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UCLA

Not Your Average Cooking Course

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By Kristen Hardy '17

Published Sep 23, 2016 8:00 AM


Evan Kleiman's students explored much more than recipes in her food studies class.


Photo by Reed Hutchinson/UCLA.

The eco-morality of our food might not be what first comes to mind at the thought of a food studies class, but that’s exactly what Evan Kleiman ‘80 presented for her students at UCLA last summer.

UCLA’s new Food Studies minor offered Kleiman’s class “Special Topics in Food Studies: We are Stardust: Moral Ecology of Food.” More than just learning recipes or cooking techniques, students looked at issues of food justice, equity and systemic poverty in order to adopt a more comprehensive view of the meals they eat.

Kleiman spent years as a restaurant owner and chef, but changed gears in 1997 when she was offered the host position on the radio show “Good Food” on KCRW. There she became known for featuring many different guests to take a more holistic look at the Los Angeles food scene.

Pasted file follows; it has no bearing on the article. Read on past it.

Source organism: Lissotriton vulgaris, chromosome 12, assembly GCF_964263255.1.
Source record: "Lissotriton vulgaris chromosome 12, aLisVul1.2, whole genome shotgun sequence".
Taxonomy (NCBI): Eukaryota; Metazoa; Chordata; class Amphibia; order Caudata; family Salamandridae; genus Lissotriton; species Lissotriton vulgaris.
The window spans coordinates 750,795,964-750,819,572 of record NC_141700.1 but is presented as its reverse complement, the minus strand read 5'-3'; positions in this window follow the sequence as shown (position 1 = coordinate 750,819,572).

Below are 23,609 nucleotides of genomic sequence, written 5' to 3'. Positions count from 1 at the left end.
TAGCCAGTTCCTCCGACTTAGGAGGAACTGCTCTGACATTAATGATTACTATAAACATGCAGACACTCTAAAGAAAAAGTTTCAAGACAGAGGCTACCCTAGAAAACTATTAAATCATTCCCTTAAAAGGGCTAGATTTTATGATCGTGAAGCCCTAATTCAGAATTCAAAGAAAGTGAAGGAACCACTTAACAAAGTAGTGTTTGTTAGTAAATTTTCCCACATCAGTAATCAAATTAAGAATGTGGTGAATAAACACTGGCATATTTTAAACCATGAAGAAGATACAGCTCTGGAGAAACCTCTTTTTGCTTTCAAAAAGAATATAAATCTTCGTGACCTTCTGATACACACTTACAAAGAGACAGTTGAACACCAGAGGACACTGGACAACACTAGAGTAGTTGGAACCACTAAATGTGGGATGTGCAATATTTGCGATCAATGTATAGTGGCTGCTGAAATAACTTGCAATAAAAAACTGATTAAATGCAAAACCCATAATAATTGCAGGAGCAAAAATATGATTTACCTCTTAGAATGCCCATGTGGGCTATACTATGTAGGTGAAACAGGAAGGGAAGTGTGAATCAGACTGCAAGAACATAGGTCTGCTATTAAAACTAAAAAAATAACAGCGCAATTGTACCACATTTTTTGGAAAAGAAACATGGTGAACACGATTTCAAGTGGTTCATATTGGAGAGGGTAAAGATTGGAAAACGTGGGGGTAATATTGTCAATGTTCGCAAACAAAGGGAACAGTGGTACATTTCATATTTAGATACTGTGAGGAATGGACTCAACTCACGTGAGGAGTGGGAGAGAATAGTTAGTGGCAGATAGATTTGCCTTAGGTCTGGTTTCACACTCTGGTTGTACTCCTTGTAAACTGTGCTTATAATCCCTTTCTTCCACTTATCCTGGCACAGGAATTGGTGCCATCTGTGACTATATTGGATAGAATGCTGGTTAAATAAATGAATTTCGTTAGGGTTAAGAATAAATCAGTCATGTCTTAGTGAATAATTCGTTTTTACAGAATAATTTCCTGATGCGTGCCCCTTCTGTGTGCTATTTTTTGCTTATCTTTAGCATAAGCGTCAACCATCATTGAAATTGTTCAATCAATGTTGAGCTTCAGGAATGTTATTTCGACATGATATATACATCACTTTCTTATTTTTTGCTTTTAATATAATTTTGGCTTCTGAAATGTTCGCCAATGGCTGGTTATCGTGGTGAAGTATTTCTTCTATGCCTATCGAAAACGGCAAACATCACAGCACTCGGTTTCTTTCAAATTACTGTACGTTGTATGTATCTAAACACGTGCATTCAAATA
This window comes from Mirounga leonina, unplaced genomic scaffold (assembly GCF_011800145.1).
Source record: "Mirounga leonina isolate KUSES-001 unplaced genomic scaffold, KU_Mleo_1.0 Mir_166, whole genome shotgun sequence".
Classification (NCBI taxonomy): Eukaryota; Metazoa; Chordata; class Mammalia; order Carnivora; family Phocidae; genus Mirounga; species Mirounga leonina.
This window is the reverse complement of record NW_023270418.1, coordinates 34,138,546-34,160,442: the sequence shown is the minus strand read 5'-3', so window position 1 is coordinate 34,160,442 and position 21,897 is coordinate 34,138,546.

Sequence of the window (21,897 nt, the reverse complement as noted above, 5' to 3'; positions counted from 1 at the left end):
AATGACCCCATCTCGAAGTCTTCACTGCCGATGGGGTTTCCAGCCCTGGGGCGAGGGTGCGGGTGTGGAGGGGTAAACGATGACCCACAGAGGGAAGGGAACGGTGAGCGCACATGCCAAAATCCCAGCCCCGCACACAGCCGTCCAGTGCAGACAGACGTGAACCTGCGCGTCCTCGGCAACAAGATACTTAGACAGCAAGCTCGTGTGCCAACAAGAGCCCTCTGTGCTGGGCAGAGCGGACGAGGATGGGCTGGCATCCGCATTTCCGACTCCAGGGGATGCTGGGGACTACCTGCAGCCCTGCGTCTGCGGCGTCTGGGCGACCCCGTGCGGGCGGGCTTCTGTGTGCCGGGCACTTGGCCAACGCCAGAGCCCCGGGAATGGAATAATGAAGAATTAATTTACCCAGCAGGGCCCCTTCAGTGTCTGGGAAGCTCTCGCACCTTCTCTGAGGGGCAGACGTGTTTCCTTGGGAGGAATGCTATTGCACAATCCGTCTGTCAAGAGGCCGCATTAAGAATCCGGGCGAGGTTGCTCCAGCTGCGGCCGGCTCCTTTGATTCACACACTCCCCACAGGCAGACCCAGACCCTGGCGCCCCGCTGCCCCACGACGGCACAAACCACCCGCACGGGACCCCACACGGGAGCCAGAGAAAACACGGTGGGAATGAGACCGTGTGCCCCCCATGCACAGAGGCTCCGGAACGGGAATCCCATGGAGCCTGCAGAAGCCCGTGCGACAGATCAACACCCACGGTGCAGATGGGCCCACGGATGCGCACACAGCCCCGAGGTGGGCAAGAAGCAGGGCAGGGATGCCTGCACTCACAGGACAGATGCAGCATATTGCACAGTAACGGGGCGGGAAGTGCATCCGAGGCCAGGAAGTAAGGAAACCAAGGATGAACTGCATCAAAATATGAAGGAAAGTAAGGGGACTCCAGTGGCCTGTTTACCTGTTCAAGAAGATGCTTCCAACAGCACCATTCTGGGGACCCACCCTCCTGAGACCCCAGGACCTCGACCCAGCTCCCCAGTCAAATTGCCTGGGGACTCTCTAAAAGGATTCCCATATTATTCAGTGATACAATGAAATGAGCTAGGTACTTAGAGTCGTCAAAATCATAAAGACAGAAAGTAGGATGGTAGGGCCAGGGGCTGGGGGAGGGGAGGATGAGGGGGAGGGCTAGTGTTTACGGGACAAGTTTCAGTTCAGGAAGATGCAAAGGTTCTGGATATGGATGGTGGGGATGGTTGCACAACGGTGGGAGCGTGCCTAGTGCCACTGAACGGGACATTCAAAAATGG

Now, in transition again, she is helping students think through the moral implications of their food choices and encouraging them to think more critically about what they consume. She often teaches lectures about food around L.A., but this was her first university-level course.

Kleiman's class helps give students a broader understanding by exploring local, personal and global food issues. By the end of the course, students had written a reflective paper about something in the food industry, describing whether they felt it necessary to change their behavior.

Kleiman doesn’t just talk about food in class though. For each lecture she brings a meal to share with her students.

“I just think it’s important to have food at every class because we’re going to be talking about serious things,” she said in an interview with the UCLA Newsroom. “But the joy of making food and sharing food is something that I think everyone can agree on.”

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